EMAS paramedics verbally abused, bitten and punched in the face

A new report shows ambulance staff are being verbally abused, bitten and punched in the faceA new report shows ambulance staff are being verbally abused, bitten and punched in the face
A new report shows ambulance staff are being verbally abused, bitten and punched in the face
Ambulance staff across the region have been subjected to a rising number of violent attacks, an investigation has revealed.

Research from the trade union GMB found staff from the East Midlands Ambulance Service (EMAS) were violently attacked 1,641 times over the last five years.

A similar picture is painted across the West Midlands with more than 2,677 attacks on staff during the same period. Almost 300 of the attacks across the Midlands were recorded as sexual assaults.

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Ian Burton, an EMAS paramedic who works in and around Leicestershire, told LDRS in reaction to the news it was a frequent occurrence.

He said: “The most common thing we see is verbal assaults that then progress into actual physical ones and I have seen very recently two paramedics have been physically punched in the face by patients – the very people they are trying to help.

“The ambulance staff had to then deploy their restraint training and press emergency buttons to send alerts out to the police.

"We have CCTV in the back of the ambulance, but obviously not all our work takes place in the confines of our ambulances, so we see a lot of biting, spitting, punching and they are sadly far too common.”

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The data also reveals that the number of attacks on staff have increased every year since 2018.

When asked about the cause of this, Mr Burton said: “As things like the strain of the cost-of-living crises have increased, seeing more poverty across the area, people could be turning to drink and drugs more often, making people quite unpredictable.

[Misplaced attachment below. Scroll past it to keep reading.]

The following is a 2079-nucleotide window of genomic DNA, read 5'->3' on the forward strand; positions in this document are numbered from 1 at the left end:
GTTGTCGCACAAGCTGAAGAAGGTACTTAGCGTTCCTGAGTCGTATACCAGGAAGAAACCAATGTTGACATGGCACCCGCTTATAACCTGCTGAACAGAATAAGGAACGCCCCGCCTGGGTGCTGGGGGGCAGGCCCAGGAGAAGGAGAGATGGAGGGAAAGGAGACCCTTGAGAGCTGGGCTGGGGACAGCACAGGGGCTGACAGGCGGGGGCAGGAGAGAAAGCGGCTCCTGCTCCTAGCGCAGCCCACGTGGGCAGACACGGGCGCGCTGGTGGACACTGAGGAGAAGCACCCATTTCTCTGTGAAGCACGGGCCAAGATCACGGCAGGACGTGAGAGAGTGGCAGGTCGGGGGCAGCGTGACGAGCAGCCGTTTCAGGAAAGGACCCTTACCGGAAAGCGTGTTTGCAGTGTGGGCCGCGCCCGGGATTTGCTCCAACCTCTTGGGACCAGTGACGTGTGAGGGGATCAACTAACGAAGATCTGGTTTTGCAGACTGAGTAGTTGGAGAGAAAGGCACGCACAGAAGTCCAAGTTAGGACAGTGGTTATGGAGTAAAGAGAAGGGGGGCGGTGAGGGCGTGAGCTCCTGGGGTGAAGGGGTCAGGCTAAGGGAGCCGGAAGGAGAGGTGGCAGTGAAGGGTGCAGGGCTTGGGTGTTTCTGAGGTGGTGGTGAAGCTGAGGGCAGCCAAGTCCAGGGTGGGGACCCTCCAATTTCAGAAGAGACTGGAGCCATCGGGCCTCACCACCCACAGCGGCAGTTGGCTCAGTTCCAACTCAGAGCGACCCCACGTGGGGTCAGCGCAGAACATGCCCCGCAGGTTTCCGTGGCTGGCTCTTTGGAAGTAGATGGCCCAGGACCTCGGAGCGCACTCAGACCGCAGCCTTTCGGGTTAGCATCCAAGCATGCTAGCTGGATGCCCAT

"But also the climate of people having to wait longer for ambulances, because of the pressure the system is on, meaning people are sat waiting for them to come and become more frustrated as time goes on.”

He added: "We shouldn’t have to face this threat and we are not appropriately trained to deal with it in the same way the police force are. Ultimately we are there to help people, not to hinder, so it is very frustrating, it is on the rise and is becoming an issue.

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“There are staff that I know and I feel like there are many others who will leave and have because of these attacks.”

The law was changed in 2018 following campaigning by ambulance staff, which saw the Assaults Against Emergency Workers (Offences) Act passed, which made attacks on ambulance workers an aggravating factor for sentencing.

David Williams, Deputy Director of Operations at East Midlands Ambulance Service said: “Assaults on our staff are absolutely unacceptable and we take a zero-tolerance approach towards anyone who verbally, physically or sexually assaults them.

“Our frontline colleagues, the team in our 999 control room, and our volunteers work hard every day to deliver the best possible care to the public we serve.

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"They deserve to be treated with respect, and assaults make their job even harder.

"We are proactive in our approach to protect staff as much as possible including evidence-based training to support personal risk assessments, recording calls within our control room, providing body-worn cameras for our frontline staff, and having the ability to switch on CCTV on our ambulance vehicles.”